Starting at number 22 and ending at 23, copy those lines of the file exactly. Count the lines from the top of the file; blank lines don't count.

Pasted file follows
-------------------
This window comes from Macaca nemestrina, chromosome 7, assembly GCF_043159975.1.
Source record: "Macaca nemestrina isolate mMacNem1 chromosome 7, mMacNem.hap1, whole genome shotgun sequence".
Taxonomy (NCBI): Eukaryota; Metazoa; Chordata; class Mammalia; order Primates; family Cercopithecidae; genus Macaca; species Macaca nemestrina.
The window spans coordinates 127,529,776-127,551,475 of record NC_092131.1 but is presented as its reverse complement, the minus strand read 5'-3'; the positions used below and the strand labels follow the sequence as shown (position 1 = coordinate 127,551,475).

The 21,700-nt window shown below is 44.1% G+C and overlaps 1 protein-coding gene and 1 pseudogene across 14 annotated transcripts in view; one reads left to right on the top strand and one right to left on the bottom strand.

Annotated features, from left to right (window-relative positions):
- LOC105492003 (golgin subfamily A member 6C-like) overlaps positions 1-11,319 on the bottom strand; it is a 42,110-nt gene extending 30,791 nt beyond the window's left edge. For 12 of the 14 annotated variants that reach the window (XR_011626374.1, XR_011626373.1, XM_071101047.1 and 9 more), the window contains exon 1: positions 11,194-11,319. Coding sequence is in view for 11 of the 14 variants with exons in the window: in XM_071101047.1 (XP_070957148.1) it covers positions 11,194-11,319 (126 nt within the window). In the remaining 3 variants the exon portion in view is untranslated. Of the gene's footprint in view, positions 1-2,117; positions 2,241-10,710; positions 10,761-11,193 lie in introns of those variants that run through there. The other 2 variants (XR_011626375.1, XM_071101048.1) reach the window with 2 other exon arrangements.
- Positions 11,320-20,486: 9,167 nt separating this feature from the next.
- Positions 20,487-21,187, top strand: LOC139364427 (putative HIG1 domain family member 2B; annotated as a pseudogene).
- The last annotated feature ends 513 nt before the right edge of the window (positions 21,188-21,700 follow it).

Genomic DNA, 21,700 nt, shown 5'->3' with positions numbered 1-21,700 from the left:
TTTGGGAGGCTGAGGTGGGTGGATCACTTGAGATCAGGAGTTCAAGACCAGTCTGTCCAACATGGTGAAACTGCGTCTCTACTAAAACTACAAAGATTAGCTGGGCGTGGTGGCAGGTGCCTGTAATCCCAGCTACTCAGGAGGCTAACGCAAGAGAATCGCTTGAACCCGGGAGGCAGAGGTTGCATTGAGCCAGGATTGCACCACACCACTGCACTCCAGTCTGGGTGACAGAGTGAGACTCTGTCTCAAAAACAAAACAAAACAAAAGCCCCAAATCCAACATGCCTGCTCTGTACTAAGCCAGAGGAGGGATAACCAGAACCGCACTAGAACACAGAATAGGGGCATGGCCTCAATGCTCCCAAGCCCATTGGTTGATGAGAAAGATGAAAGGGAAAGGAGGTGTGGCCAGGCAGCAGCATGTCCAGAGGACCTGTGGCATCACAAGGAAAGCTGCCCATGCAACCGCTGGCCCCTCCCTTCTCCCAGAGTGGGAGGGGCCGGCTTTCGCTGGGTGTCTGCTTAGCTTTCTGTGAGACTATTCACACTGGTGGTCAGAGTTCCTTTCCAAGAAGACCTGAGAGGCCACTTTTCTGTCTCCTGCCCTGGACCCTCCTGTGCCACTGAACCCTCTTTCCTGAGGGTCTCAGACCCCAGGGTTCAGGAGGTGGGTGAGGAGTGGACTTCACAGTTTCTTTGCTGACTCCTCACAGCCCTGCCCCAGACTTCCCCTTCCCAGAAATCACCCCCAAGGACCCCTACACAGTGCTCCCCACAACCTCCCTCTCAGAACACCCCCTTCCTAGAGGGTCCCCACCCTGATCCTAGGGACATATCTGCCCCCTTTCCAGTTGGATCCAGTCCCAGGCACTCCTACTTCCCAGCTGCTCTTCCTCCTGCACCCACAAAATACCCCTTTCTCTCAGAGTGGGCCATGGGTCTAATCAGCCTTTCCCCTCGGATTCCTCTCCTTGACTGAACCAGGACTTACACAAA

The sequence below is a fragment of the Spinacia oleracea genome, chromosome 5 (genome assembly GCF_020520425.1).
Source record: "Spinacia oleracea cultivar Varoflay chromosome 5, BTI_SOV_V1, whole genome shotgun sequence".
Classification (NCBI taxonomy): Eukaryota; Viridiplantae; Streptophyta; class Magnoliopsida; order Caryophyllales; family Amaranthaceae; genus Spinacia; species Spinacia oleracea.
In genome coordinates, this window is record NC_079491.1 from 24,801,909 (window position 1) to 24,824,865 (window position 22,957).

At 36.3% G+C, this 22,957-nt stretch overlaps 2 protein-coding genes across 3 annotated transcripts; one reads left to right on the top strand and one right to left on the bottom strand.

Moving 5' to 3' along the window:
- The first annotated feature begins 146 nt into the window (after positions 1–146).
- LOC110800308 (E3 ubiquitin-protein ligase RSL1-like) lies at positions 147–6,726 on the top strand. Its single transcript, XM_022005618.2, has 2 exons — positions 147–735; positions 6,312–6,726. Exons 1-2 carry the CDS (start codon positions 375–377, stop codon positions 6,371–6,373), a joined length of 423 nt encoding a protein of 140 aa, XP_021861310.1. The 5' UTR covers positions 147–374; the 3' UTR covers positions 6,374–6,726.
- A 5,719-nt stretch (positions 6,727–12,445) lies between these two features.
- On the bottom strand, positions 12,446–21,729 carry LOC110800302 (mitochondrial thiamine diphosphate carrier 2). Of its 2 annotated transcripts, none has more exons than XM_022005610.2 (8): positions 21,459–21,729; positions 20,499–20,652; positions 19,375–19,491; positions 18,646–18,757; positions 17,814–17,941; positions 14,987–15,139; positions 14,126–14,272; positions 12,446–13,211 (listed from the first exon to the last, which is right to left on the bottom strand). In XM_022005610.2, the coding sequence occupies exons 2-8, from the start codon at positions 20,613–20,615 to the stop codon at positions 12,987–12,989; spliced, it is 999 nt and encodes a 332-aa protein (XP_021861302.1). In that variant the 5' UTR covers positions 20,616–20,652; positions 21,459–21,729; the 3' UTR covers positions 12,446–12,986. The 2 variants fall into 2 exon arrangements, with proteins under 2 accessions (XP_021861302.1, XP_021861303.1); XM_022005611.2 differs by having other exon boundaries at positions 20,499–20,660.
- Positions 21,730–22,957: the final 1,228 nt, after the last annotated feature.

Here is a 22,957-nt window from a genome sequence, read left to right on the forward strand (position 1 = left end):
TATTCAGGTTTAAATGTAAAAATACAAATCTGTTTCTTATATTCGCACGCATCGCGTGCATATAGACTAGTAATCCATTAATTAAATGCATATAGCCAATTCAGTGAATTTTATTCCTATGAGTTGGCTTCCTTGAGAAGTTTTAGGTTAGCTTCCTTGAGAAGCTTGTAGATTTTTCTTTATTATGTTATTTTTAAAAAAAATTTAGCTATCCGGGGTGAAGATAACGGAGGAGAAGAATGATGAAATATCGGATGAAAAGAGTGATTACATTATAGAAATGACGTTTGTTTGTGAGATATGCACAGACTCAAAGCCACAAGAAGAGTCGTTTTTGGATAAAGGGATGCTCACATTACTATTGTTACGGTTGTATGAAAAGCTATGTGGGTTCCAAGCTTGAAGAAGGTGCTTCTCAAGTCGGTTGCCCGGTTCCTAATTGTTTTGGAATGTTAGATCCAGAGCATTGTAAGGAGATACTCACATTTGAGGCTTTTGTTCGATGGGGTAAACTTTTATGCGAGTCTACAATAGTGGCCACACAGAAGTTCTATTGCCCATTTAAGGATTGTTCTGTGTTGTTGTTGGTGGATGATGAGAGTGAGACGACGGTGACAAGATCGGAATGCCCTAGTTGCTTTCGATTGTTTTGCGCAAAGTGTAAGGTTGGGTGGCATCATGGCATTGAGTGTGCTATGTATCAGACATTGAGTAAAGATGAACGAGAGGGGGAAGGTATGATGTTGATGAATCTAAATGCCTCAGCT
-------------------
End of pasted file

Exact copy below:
- On the bottom strand, positions 12,446–21,729 carry LOC110800302 (mitochondrial thiamine diphosphate carrier 2). Of its 2 annotated transcripts, none has more exons than XM_022005610.2 (8): positions 21,459–21,729; positions 20,499–20,652; positions 19,375–19,491; positions 18,646–18,757; positions 17,814–17,941; positions 14,987–15,139; positions 14,126–14,272; positions 12,446–13,211 (listed from the first exon to the last, which is right to left on the bottom strand). In XM_022005610.2, the coding sequence occupies exons 2-8, from the start codon at positions 20,613–20,615 to the stop codon at positions 12,987–12,989; spliced, it is 999 nt and encodes a 332-aa protein (XP_021861302.1). In that variant the 5' UTR covers positions 20,616–20,652; positions 21,459–21,729; the 3' UTR covers positions 12,446–12,986. The 2 variants fall into 2 exon arrangements, with proteins under 2 accessions (XP_021861302.1, XP_021861303.1); XM_022005611.2 differs by having other exon boundaries at positions 20,499–20,660.
- Positions 21,730–22,957: the final 1,228 nt, after the last annotated feature.